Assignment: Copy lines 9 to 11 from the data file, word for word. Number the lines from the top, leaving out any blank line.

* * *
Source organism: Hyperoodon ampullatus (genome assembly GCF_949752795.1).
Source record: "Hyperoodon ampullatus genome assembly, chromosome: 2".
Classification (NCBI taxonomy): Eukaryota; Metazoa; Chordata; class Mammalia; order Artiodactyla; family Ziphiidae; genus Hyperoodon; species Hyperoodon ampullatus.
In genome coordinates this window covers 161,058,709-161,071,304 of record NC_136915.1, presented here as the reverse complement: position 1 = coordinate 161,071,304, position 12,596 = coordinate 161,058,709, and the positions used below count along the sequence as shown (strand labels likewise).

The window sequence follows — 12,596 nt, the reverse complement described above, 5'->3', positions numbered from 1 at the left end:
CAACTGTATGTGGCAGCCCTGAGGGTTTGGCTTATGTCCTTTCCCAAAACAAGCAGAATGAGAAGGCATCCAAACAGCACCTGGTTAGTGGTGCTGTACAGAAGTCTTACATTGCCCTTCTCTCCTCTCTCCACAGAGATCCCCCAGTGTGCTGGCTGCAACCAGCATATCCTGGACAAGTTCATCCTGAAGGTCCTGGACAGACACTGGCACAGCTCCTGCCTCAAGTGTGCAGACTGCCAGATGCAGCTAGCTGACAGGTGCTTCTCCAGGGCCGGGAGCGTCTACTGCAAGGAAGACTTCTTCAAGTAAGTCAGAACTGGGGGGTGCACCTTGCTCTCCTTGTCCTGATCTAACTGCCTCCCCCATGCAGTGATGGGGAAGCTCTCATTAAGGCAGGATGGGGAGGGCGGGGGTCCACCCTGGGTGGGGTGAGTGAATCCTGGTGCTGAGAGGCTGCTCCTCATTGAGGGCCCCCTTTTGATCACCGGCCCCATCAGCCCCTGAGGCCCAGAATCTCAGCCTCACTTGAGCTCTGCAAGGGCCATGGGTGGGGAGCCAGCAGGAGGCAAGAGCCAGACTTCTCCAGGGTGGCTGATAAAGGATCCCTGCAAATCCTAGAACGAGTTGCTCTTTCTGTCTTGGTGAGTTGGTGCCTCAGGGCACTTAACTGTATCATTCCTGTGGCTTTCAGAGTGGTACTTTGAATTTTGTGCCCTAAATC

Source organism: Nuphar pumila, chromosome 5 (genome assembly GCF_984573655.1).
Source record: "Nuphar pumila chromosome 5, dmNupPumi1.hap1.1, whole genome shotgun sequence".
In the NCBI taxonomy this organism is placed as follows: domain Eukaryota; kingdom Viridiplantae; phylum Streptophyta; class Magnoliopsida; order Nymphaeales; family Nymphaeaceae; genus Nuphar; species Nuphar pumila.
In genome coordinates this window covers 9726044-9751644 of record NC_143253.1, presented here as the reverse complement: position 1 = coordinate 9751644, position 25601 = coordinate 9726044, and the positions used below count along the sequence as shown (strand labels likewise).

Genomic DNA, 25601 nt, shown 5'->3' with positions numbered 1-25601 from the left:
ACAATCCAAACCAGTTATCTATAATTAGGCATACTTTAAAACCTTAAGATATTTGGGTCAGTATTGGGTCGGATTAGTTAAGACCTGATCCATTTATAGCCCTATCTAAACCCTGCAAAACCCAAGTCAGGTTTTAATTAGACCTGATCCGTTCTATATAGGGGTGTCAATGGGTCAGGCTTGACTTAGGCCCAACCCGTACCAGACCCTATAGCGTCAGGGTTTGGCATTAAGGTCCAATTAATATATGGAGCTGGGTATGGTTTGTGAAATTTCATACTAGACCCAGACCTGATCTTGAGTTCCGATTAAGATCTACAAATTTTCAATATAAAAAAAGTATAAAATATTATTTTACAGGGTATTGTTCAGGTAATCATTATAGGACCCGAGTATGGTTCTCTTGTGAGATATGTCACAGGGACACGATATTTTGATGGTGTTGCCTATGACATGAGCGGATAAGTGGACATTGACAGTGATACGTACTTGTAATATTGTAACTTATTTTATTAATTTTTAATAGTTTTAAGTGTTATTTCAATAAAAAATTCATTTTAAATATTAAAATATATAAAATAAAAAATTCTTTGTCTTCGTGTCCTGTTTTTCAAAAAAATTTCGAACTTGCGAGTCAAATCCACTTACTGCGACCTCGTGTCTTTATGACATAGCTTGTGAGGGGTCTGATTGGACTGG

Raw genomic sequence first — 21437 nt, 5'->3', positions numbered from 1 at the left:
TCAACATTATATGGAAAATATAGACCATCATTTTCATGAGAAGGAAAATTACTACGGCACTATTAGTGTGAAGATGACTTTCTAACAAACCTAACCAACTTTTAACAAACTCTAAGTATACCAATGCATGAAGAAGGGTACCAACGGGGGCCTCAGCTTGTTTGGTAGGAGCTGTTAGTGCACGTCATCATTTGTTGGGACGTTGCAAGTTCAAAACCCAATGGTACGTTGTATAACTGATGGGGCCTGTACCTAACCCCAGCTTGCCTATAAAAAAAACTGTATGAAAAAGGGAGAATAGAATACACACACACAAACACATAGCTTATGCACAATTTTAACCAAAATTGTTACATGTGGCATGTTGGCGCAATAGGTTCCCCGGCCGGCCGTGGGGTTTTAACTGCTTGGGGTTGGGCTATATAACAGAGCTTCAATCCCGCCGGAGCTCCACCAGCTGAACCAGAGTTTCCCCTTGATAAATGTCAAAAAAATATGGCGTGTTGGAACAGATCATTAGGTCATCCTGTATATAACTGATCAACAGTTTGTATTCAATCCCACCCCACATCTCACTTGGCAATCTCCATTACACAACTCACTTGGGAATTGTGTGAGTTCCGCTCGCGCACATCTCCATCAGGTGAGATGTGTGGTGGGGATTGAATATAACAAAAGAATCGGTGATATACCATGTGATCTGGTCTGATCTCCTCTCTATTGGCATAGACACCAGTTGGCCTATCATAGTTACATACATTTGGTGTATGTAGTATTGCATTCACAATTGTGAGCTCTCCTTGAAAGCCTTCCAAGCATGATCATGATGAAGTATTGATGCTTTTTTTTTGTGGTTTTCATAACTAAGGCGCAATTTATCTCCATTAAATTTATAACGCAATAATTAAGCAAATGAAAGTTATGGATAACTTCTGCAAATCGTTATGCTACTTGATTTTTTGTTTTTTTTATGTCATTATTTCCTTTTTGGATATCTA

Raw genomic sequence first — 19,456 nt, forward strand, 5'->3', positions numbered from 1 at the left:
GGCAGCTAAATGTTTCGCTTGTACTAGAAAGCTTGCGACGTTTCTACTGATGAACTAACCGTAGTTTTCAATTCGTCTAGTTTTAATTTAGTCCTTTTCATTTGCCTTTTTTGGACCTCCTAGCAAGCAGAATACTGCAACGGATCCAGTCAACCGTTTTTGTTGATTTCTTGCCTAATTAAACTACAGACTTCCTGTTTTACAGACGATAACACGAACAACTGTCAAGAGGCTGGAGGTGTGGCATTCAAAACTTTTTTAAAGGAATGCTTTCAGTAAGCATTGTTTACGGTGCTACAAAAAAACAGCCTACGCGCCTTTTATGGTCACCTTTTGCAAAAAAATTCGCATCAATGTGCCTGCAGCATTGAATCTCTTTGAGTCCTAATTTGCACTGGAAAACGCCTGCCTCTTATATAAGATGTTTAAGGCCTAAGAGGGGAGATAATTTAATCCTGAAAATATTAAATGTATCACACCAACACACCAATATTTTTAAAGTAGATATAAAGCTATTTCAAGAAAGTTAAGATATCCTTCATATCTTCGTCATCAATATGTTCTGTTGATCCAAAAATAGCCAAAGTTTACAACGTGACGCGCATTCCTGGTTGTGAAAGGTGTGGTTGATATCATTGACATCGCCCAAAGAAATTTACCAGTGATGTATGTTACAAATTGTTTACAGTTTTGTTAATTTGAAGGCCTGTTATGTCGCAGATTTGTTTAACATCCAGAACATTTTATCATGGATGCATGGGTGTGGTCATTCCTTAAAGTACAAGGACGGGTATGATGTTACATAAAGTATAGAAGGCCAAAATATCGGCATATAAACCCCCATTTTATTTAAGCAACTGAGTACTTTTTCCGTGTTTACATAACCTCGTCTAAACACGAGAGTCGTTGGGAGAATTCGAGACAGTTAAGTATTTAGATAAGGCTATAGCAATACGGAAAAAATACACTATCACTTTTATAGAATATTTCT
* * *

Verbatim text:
In the NCBI taxonomy this organism is placed as follows: domain Eukaryota; kingdom Viridiplantae; phylum Streptophyta; class Magnoliopsida; order Nymphaeales; family Nymphaeaceae; genus Nuphar; species Nuphar pumila.
In genome coordinates this window covers 9726044-9751644 of record NC_143253.1, presented here as the reverse complement: position 1 = coordinate 9751644, position 25601 = coordinate 9726044, and the positions used below count along the sequence as shown (strand labels likewise).

Genomic DNA, 25601 nt, shown 5'->3' with positions numbered 1-25601 from the left: